In any case, if you have incontrovertible evidence that YouTube is actually unprofitable today, and why that is (i.e. is it because they’re just investing all that profit back into growth, or are their upkeep costs truly just on the order of multiple billions of dollars?), would love to see it and adjust this accordingly. Doesn’t really change any of the points made though.
YouTube Play Buttons, a part of the YouTube Creator Rewards, are a recognition by YouTube of its most popular channels.[304] The trophies made of nickel plated copper-nickel alloy, golden plated brass, silver plated metal and ruby are given to channels with at least one hundred thousand, a million, ten million and fifty million subscribers, respectively.[305][306]
After all, relatability is a YouTuber’s greatest asset — along with a willingness to keep plugging away. “If you’re passionate about it, you really increase your chances of success,” says Asano. “It’s a lot of work. To produce just one video, you need camera equipment, a computer to edit it on, and time. And if you’re just starting out, you’re not going to get paid for a while because you need to build your subscribers. Don’t do it because you think you’re going to make an easy buck, because it’s not.”

It's the perfect option for videos managed by charities and nonprofits, but even for-profit businesses and independent creatives can publish videos and YouTube Live streams that encourage contributions from their audience. Streaming platforms such as Twitch.tv, which webcasts video games and general interest content, sees accounts that are two years or older make $80 in "tips" per year on average.
YouTube carried out early experiments with live streaming, including a concert by U2 in 2009, and a question-and-answer session with US President Barack Obama in February 2010.[101] These tests had relied on technology from 3rd-party partners, but in September 2010, YouTube began testing its own live streaming infrastructure.[102] In April 2011, YouTube announced the rollout of YouTube Live, with a portal page at the URL "www.youtube.com/live". The creation of live streams was initially limited to select partners.[103] It was used for real-time broadcasting of events such as the 2012 Olympics in London.[104] In October 2012, more than 8 million people watched Felix Baumgartner's jump from the edge of space as a live stream on YouTube.[105]

“[P]ewdiepie is, once again, doing exactly what neo-nazis want,” Kotaku reporter Nathan Grayson commented on Twitter in response to the incident. “[W]hether he’s just memeing or he ascribes to these values, it doesn’t matter. [W]hat matters is that he normalizes these ideas as jokes on THE platform where kids increasingly get their first exposure to the world at large.”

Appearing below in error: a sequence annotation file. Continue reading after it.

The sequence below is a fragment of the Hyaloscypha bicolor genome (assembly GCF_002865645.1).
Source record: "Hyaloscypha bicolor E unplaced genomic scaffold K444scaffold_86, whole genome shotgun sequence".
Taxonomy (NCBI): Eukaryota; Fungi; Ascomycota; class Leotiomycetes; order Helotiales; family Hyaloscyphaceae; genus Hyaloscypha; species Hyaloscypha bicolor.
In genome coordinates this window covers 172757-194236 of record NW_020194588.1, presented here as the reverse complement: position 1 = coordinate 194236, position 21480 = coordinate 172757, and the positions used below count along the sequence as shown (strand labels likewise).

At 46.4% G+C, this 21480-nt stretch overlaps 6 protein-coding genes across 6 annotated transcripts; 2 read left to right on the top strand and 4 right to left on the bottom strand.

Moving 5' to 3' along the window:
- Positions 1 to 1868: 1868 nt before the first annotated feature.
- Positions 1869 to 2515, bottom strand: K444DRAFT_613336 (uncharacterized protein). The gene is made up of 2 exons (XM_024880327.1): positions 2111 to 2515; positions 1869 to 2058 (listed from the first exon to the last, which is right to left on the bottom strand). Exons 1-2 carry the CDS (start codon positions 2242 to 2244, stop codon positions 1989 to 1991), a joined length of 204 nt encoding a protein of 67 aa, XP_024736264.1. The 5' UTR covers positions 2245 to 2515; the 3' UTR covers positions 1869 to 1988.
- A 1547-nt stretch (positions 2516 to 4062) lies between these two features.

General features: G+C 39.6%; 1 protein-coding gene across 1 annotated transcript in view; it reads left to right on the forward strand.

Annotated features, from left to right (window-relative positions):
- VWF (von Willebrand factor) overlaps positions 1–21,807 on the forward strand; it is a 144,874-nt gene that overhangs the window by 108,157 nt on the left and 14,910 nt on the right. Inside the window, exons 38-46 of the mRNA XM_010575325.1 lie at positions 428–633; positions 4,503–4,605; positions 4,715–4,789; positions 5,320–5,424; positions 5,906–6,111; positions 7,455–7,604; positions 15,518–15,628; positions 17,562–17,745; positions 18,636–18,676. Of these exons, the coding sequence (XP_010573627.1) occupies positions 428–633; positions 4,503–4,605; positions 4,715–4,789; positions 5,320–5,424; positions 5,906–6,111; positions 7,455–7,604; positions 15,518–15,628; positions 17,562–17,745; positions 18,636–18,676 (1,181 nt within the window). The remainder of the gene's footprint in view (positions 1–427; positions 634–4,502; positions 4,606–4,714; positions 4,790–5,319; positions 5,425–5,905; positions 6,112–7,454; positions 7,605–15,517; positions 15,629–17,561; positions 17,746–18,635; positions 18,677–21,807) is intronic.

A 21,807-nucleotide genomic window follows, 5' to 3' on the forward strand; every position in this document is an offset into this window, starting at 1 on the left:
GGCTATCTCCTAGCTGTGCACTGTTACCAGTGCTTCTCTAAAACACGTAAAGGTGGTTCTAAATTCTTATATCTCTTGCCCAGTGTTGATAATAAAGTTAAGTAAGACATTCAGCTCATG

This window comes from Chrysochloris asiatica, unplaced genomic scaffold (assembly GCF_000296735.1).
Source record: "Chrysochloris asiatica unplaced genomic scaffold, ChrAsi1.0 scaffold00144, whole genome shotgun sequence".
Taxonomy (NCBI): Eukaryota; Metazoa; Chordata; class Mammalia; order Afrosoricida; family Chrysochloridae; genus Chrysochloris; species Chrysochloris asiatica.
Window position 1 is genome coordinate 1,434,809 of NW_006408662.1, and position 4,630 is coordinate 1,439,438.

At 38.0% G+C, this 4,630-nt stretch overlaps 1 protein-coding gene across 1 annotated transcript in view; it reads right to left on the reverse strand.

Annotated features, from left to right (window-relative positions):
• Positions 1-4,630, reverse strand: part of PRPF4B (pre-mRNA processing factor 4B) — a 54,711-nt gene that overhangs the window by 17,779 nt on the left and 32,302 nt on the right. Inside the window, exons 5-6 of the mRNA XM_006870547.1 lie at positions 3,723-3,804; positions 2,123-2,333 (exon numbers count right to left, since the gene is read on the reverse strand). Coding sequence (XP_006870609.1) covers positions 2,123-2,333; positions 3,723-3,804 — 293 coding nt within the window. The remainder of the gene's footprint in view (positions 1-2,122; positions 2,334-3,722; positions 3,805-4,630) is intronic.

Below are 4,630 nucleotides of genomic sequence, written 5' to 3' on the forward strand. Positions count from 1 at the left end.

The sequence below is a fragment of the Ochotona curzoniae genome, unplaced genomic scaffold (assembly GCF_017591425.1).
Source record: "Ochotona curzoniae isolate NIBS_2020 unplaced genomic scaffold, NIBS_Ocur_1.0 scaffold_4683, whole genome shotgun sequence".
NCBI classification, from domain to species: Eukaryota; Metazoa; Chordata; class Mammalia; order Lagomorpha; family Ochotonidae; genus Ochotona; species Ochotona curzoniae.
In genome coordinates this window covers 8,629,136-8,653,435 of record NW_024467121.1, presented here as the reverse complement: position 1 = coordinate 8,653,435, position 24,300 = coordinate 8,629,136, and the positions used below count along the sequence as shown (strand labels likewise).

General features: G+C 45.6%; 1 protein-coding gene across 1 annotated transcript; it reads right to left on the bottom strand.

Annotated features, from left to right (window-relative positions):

Additionally, in response to PewDiePie’s rec of the E;R channel, its owner described PewDiePie as producing “redpilled content.” And it’s easy to see why. Before declaring in 2017 that he would stop making Nazi jokes, PewDiePie made a whole lot of Nazi jokes. Even since then, he’s produced a long line of “satirical” videos and commentary that his alt-right followers have praised as examples of his “dropping redpills” on the rest of his fans.
But whereas Disney has long mined cultures around the world for legends and myths—dropping them into consumerist, family-friendly American formats—ChuChu’s videos are a different kind of hybrid: The company ingests Anglo-American nursery rhymes and holidays, and produces new versions with subcontinental flair. The characters’ most prominent animal friend is a unicorn-elephant. Nursery rhymes become music videos, complete with Indian dances and iconography. Kids of all skin tones and hair types speak with an Indian accent.
I’m sure you have seen a viral YouTube video. They come in all shapes and sizes—from super popular songs like “Watch Me (Whip/Nae Nae)” to a funny grumpy cat, someone falling down, or even something completely off the wall like Ylvis' “What Does the Fox Say?" video. What do they all have in common? Well, these posters all made a ton of money on YouTube when their videos went viral.
YouTube celebrated its tenth birthday the other day, almost nine of those years being as a property of Google (GOOG). It would seem like a raging success: Some stars of the medium make significant amounts of money, companies use it as a powerful marketing tool, and Google harvests enormous amounts of user data that become marketing gold. YouTube is the top video site in the world, with more than a billion users and $4 billion in annual revenue.